It is time Australians awoke to the fact that we are largely illiterate.
We need to have a debate about this deficit which Australia faces in the twenty-first century. And then we must find serious solutions which will actually work.
Australians are largely illiterate in the eyes of the Chinese.
Yet learning to read and write Chinese is commonplace for millions of young people around the world.
Tutors and academic lecturers in our Australian universities still labour under the misapprehension that their language is difficult, and that non-Chinese generally struggle to learn it.
Chinese is not a difficult language. It is not just for the academically able or those identified as having superior intellectual ability. Chinese is common and accessible.
It is time that people in positions of authority, across our educational systems throughout Australia, became aware of this.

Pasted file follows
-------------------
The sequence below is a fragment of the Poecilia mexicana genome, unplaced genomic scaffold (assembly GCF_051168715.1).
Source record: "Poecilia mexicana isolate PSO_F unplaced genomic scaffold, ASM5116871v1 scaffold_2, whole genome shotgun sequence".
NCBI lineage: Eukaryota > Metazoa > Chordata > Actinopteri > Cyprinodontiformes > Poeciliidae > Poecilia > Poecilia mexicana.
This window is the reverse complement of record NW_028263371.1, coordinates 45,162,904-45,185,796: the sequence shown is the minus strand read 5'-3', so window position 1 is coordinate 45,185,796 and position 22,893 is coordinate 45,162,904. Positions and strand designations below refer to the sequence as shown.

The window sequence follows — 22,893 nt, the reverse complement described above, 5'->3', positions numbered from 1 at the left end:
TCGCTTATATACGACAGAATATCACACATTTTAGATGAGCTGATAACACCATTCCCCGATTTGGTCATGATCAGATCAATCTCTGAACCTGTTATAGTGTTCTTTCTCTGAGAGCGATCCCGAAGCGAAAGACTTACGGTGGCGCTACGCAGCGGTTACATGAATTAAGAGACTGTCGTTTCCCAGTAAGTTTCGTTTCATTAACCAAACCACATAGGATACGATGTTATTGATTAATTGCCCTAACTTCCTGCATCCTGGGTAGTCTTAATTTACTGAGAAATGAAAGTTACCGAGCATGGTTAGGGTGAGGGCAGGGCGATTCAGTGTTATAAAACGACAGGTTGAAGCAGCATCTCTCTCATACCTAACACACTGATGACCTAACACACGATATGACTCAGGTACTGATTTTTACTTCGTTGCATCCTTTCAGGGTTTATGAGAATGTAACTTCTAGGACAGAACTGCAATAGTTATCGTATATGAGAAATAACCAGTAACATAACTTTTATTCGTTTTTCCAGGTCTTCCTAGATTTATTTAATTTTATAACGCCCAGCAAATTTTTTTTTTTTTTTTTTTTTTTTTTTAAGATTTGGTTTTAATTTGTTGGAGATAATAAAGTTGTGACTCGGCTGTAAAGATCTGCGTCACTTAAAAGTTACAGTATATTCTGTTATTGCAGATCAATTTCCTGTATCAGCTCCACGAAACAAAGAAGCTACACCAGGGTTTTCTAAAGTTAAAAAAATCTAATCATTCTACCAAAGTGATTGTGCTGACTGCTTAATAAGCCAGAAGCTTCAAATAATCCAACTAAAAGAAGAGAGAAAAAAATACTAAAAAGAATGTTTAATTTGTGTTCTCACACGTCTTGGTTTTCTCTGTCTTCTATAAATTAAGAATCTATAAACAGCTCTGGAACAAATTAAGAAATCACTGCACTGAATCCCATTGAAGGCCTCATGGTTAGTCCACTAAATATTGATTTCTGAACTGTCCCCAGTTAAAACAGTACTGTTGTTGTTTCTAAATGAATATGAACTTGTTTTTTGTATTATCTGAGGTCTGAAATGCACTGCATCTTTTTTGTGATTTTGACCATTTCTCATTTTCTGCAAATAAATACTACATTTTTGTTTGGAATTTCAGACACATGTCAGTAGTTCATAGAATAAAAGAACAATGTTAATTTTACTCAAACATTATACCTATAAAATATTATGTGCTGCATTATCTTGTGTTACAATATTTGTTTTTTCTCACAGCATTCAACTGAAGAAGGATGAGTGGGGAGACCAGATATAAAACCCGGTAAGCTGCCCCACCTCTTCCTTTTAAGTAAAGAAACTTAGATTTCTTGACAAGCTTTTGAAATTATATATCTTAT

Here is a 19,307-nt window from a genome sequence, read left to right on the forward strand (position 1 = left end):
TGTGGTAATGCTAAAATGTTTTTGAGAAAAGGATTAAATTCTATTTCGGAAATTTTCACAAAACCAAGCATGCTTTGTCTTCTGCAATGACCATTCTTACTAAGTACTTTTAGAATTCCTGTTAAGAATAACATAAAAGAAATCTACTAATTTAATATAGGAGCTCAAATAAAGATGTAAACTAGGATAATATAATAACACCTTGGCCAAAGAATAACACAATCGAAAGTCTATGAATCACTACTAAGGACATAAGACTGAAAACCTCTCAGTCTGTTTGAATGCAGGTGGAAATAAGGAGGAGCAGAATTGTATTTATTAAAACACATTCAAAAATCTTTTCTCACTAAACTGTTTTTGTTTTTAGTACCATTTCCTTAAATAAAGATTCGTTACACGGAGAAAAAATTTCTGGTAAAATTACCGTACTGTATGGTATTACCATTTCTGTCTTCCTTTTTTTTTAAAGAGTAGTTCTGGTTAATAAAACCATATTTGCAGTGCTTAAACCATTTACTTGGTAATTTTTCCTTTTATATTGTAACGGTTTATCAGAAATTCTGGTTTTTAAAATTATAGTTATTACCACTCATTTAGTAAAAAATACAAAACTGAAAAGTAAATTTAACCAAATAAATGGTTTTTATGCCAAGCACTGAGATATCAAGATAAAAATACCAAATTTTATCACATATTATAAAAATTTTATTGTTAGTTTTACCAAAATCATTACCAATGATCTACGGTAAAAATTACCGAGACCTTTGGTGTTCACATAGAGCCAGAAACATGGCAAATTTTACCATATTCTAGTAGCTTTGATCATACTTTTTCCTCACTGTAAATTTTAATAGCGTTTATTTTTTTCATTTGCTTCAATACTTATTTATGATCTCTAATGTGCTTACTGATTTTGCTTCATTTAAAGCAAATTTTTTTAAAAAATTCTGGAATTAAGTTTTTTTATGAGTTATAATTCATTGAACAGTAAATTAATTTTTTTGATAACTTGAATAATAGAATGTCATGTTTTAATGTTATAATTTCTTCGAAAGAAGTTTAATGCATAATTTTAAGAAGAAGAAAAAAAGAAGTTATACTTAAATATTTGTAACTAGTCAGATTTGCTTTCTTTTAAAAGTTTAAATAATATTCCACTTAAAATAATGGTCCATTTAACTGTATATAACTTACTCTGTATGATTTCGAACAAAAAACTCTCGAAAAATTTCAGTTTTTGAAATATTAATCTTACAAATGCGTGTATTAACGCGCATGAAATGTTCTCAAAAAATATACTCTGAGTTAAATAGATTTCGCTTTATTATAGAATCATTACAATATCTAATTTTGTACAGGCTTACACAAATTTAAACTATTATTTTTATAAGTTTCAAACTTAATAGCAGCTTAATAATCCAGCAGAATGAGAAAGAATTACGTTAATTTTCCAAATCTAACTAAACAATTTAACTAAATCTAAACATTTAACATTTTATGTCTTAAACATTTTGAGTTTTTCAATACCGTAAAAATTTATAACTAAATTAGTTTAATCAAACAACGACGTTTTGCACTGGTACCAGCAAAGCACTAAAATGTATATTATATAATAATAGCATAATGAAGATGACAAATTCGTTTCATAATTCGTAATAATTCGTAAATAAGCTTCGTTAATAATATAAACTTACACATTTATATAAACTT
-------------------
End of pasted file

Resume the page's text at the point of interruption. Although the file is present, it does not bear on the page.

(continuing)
There are children and adults in this country who are learning Chinese easily – because of practical commonsense teaching.
However, these Australians are learning mainly outside the educational systems.
Why is this so?
When you enter an Australian school the teachers who are in the languages faculty are usually European language trained. This is no basis for learning and teaching the tonal spoken languages of Asian countries such as China.
Mandarin Chinese is tonal and to master the speech students need to be taught in rhymes and not songs. Students must be able to hear the language and to pronounce it clearly using the tonal variations.
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